PORTLAND (AP) – After 11 surgeries, Marine Cpl. Eric McCue of South Portland says he is ready to put his crutches away, walk by himself and hit a round of golf.

McCue, 21, is in a Greenville, N.C., hospital, recovering from an April 1 land mine explosion in Iraq that resulted in his losing two toes on his left foot.

McCue has gone through a tough recovery. He has had skin grafts and lost more than 30 pounds – he now carries about 150 pounds on his 6-foot-3 frame.

But he said he might be able to shed his crutches as early as Tuesday. And he’s eager to come home to Maine and get on a golf course.

“Once I’m up and walking and I lose the crutches, it shouldn’t take that long to get it all back,” he said. “It could have been a lot worse. The injuries don’t bother me at all…I could have lost a leg, I could have lost my life.”

McCue was among the Camp Lejeune, N.C., infantrymen who marched into Nasiriyah through blinding sandstorms and put out the word that they would be accepting prisoners of war.

The next day, McCue was taking his turn handling those who chose to surrender.

As he and another Marine headed back toward the building where his unit was holed up, a land mine exploded under his feet.

In his home town of South Portland, where his father was a police officer for 26 years, McCue has become something of a celebrity. Signs outside businesses carry his name and wish him well, and schools and churches have sent him letters and packages.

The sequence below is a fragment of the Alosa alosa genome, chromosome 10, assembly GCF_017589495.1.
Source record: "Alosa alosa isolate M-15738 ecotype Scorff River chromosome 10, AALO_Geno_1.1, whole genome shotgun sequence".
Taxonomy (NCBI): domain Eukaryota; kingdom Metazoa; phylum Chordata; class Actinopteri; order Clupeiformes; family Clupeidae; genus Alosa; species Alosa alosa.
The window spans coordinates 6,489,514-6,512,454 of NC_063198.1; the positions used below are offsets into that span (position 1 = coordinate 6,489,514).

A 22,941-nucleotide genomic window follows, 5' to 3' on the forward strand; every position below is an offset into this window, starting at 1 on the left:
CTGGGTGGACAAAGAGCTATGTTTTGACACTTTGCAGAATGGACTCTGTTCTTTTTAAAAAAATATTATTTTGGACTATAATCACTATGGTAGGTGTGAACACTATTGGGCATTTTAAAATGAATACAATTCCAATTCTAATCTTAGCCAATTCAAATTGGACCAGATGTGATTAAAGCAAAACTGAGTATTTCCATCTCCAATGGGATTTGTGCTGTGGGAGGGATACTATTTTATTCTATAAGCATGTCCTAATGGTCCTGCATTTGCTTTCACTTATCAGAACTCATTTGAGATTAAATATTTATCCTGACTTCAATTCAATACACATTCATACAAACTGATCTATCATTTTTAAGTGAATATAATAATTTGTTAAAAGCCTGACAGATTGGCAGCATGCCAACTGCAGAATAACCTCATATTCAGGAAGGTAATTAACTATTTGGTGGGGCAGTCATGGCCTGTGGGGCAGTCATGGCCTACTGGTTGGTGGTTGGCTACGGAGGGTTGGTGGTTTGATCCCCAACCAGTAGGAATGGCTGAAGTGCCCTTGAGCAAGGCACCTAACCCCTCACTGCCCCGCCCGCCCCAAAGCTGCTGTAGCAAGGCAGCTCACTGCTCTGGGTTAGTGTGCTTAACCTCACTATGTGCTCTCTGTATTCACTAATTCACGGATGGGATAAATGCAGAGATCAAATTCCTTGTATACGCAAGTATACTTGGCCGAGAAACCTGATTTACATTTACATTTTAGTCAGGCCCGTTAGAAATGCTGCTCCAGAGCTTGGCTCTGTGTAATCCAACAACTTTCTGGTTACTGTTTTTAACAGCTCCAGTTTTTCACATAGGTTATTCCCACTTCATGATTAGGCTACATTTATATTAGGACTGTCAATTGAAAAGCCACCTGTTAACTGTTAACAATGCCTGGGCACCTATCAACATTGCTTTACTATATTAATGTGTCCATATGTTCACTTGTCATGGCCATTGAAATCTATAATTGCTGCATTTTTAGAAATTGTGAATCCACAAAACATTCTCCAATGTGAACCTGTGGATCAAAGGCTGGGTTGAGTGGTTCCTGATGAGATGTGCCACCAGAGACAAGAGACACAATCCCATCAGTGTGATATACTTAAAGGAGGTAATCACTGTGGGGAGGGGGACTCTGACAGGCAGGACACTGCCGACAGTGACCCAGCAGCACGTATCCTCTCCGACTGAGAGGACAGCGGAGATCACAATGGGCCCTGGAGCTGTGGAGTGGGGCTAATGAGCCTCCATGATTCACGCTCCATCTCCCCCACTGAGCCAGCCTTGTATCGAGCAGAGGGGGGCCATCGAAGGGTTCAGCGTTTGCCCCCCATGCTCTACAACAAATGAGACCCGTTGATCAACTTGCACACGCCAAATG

In the days after the explosion, he got letters from people who have had legs or feet amputated, letting him know that they live full and active lives.

McCue is humbled by it all, but prefers to play down his injury, play down his sacrifice.

“I’ve probably read over a thousand letters from people in schools, ‘Thank you for being so brave,”‘ he said. “Most of the time I get them from people I don’t even know.”

The correspondence also means a lot to his family.

“It’s a great feeling that people obviously recognize what he did for his country,” said his father, Jeffrey McCue. “We obviously appreciate that people haven’t forgotten. We’re still getting cards and phone calls.”

AP-ES-05-20-03 0216EDT



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